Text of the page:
SIAM News Blog

Rapid Prototyping with Julia: From Mathematics to Fast Code

By Michel Schanen, Valentin Churavy, Youngdae Kim, and Mihai Anitescu

Software development—a dominant expenditure for scientific projects—is often limited by technical programming challenges, not mathematical insight. Here we share our experience with the Julia programming language in the context of the U.S. Department of Energy’s Exascale Computing Project (ECP) as part of ExaSGD, a power grid optimization application. Julia is a free and open-source language that has the potential for C-like performance while extending the expressivity of MATLAB [5]. It is meant for scientific computing and has helped us effectively collaborate as a team of mathematicians and software engineers. Our ratio of mathematical reasoning to software development tasks has vastly improved as a result, empowering us to do more mathematics per unit of code.

ECP is an aggressive research, development, and deployment project that focuses on the delivery of mission-critical applications, an integrated software stack, and exascale hardware technology advances. It partners with leadership computing facilities at the Department of Energy, including Oak Ridge Leadership Computing Facility and Argonne Leadership Computing Facility. These facilities employ heterogeneous architectures that feature graphics processing units (GPUs) in their recent and imminent exascale-barrier-breaking systems, Frontier and Aurora

We opted to use Julia in our work to handle the complexity of GPUs: hardware accelerators that are crucial for ECP’s ambitious goals yet increasingly available as commodity hardware for scientists. The appearance of GPUs obliterated our original optimization algorithm plans for ECP; our algorithms relied on direct sparse indefinite linear solvers, which had little to no support on GPUs for our use case at the time. We thus found ourselves needing to redesign and reimplement many of our core functions — a process that allowed us to contemplate radically different approaches.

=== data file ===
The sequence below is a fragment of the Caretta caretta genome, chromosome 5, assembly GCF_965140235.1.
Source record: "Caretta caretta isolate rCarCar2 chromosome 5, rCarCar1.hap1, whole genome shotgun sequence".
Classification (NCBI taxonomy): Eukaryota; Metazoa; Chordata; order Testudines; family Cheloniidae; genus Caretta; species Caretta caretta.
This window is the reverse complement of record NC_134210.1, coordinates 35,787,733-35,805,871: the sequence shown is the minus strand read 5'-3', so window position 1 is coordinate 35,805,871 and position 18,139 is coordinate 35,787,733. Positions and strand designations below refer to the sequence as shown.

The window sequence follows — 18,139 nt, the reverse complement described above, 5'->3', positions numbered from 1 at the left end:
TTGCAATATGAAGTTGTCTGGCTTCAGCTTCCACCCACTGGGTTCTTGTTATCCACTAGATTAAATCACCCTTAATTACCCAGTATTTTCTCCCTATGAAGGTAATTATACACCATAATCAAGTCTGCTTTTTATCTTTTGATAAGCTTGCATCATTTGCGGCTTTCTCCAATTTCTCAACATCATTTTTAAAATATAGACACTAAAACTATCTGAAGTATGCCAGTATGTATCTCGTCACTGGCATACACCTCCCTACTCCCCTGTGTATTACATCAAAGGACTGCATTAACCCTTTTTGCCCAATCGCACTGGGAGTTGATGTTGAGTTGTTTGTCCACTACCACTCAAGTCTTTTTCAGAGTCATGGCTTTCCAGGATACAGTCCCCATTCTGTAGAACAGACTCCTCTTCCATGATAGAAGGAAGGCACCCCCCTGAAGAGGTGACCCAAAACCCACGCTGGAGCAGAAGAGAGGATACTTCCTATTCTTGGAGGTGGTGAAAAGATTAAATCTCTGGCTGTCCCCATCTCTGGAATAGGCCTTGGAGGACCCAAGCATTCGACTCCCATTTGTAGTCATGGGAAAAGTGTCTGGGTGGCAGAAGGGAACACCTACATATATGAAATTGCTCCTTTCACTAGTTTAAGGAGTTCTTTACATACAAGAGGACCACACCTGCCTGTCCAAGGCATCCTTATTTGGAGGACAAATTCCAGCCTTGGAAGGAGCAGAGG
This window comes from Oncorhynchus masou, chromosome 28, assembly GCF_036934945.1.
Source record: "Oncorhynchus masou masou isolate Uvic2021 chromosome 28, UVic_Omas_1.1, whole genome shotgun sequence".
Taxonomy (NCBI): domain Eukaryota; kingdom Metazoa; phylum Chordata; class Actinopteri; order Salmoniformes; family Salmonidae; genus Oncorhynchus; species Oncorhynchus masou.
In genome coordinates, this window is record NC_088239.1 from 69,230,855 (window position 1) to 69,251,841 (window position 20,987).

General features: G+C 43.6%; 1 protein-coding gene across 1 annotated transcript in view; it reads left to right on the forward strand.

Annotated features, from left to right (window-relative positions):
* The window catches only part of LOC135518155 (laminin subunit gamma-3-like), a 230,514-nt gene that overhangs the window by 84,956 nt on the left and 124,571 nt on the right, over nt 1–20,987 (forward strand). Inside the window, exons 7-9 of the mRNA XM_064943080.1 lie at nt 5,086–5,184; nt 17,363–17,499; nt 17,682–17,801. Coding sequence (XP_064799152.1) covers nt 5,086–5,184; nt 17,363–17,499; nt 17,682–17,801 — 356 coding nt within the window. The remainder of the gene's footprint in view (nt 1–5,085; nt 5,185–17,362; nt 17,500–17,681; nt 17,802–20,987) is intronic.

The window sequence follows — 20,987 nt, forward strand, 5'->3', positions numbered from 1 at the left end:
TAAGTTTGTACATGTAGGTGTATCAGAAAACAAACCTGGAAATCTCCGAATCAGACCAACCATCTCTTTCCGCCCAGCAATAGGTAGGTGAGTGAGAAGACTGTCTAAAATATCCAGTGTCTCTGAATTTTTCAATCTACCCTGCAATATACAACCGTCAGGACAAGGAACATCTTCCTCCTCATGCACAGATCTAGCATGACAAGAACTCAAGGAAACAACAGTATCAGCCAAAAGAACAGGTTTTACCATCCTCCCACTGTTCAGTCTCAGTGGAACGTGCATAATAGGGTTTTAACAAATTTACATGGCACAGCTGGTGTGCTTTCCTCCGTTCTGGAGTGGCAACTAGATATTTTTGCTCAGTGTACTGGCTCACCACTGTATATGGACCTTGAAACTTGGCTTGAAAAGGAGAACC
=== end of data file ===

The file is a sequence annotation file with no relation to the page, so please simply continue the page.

Before GPUs entered the scene, we utilized Julia’s algebraic modeling package JuMP as a modeling language [3]. We quickly realized that portability and modeling are two sides of the same coin, and found Julia to be a fast tool for prototyping novel optimization algorithms and models on GPUs. We developed and published various packages in a timeframe that would have been unimaginable for our team’s previous projects

As a result of Julia’s built-in features, our packages are now available to a wider audience and follow best practices in software engineering, such as unit testing and documentation. They are also capable of running on any machine, from laptops to supercomputers like Summit at Oak Ridge National Laboratory. We recently shared our adventure diary in an article for the SIAM Activity Group on Optimization that details a possible generic template for how Julia might help implement newly-developed mathematical methods for a plethora of high-performance computing architectures in record time [1].

Now we will describe the core features of Julia that enable fast pathways from mathematics to applications in a nearly hardware-agnostic fashion.